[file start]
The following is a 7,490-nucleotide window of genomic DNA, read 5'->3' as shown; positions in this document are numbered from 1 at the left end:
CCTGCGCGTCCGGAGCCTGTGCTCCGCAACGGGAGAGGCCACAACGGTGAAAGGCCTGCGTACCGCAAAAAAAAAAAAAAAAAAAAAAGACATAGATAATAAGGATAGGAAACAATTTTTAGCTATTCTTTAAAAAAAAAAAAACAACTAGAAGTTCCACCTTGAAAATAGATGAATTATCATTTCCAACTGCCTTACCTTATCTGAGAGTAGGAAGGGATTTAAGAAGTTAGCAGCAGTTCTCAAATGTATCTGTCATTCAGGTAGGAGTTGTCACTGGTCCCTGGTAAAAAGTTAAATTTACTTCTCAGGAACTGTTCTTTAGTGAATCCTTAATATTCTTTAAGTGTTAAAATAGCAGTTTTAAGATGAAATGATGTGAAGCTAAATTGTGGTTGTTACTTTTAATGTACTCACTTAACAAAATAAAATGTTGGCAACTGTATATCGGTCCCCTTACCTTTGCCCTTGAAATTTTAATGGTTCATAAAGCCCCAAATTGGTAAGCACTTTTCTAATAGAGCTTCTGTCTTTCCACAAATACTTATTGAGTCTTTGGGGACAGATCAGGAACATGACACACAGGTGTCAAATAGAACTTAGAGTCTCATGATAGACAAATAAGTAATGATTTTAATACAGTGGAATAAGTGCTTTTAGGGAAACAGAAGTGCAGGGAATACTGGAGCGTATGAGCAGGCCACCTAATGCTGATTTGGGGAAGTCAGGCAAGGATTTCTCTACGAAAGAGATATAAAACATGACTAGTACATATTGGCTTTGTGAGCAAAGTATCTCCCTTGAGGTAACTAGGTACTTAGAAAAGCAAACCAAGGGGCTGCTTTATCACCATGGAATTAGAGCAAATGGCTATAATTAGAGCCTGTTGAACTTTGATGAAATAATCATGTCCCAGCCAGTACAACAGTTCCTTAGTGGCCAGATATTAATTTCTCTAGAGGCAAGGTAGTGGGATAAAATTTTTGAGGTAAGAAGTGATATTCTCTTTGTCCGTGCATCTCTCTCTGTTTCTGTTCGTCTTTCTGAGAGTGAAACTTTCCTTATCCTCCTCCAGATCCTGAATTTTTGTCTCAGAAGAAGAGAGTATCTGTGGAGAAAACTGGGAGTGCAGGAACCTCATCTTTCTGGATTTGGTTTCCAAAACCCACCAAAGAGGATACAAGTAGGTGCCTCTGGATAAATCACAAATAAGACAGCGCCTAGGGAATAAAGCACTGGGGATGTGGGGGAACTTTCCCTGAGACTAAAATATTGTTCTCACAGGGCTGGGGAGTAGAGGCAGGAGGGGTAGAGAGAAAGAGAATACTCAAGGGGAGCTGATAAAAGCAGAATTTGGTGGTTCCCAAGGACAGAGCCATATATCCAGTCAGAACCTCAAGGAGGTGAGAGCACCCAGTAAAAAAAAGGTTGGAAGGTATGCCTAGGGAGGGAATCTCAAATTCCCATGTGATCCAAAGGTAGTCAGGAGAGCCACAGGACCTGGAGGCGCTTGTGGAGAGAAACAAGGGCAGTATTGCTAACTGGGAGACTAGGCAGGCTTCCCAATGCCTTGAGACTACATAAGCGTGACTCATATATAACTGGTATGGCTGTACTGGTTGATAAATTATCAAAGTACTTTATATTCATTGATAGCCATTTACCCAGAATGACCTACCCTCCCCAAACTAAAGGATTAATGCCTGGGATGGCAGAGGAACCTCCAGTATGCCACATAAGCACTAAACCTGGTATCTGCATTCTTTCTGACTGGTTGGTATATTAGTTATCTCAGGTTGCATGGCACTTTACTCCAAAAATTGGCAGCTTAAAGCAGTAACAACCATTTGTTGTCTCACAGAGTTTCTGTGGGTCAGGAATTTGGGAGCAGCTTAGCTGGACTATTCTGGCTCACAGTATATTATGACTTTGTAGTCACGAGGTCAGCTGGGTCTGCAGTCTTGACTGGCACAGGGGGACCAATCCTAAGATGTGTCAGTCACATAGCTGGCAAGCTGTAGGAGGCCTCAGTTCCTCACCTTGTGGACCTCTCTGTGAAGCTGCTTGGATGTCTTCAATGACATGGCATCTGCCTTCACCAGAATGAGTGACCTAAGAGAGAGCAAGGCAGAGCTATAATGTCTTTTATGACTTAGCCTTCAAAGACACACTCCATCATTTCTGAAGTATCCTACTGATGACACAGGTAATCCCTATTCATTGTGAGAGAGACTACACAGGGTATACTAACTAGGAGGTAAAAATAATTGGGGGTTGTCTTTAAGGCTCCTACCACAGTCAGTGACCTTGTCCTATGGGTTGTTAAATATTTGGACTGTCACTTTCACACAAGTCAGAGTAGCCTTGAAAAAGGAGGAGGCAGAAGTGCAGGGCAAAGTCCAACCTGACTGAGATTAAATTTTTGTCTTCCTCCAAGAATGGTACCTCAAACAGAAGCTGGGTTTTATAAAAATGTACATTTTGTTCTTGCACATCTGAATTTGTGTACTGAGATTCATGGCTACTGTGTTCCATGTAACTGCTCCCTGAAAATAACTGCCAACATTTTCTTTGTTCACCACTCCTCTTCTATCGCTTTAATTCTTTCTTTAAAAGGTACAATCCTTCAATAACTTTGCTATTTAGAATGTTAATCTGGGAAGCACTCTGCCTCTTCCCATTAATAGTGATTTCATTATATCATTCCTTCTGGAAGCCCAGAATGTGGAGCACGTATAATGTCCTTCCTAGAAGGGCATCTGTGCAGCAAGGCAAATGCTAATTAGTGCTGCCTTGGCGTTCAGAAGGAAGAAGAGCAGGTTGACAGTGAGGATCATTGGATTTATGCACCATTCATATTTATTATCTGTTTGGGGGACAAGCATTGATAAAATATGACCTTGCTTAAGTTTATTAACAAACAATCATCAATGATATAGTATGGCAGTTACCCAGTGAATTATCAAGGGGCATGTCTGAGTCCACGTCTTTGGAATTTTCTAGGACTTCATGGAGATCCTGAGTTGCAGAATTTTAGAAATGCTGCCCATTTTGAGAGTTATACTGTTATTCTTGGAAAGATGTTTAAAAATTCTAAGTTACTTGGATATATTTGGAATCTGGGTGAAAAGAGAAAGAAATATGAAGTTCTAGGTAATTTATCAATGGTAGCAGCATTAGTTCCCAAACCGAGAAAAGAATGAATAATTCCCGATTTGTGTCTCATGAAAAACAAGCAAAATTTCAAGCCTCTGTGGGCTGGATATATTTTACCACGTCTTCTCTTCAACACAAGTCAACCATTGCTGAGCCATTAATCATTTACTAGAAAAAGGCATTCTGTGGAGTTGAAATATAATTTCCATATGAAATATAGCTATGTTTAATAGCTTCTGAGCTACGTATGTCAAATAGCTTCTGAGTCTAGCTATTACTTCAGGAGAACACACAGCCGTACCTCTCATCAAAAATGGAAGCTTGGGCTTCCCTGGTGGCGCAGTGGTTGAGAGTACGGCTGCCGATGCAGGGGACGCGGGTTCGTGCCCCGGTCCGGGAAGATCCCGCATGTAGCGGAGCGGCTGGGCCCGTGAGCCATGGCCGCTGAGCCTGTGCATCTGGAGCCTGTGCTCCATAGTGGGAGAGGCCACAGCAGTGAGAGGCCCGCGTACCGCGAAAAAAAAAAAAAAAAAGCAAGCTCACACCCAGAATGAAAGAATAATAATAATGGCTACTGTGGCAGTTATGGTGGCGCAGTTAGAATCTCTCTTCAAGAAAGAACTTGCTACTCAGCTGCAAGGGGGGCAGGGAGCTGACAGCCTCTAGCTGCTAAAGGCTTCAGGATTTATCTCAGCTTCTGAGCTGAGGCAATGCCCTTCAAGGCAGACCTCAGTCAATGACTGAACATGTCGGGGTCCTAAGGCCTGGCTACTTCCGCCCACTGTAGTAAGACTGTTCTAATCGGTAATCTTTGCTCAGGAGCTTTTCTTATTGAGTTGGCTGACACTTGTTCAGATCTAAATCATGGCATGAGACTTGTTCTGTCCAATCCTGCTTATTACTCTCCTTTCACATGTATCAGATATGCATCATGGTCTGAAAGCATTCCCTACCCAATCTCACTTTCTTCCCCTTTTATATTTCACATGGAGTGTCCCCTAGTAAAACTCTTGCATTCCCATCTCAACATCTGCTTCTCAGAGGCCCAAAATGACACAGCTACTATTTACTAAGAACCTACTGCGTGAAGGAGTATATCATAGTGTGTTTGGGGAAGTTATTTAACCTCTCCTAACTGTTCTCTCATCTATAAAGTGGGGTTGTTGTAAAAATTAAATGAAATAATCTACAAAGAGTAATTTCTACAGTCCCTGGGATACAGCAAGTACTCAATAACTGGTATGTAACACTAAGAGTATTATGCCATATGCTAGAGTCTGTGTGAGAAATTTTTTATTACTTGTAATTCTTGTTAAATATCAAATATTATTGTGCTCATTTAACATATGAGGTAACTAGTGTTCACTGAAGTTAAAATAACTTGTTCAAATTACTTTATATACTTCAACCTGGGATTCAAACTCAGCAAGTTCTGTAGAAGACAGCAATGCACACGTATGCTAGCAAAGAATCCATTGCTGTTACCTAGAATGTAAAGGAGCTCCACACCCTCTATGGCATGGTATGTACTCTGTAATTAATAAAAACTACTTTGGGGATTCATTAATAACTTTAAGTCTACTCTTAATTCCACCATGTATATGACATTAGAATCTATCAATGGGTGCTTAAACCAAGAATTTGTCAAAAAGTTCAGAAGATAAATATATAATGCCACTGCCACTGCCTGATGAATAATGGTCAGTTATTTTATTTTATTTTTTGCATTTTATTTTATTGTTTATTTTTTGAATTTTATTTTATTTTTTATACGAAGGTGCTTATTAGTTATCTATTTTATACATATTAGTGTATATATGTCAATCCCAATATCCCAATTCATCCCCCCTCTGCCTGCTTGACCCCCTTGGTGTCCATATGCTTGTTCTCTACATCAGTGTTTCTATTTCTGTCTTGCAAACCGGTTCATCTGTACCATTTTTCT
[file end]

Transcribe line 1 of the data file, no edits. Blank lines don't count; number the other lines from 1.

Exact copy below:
The following is a 7,490-nucleotide window of genomic DNA, read 5'->3' as shown; positions in this document are numbered from 1 at the left end: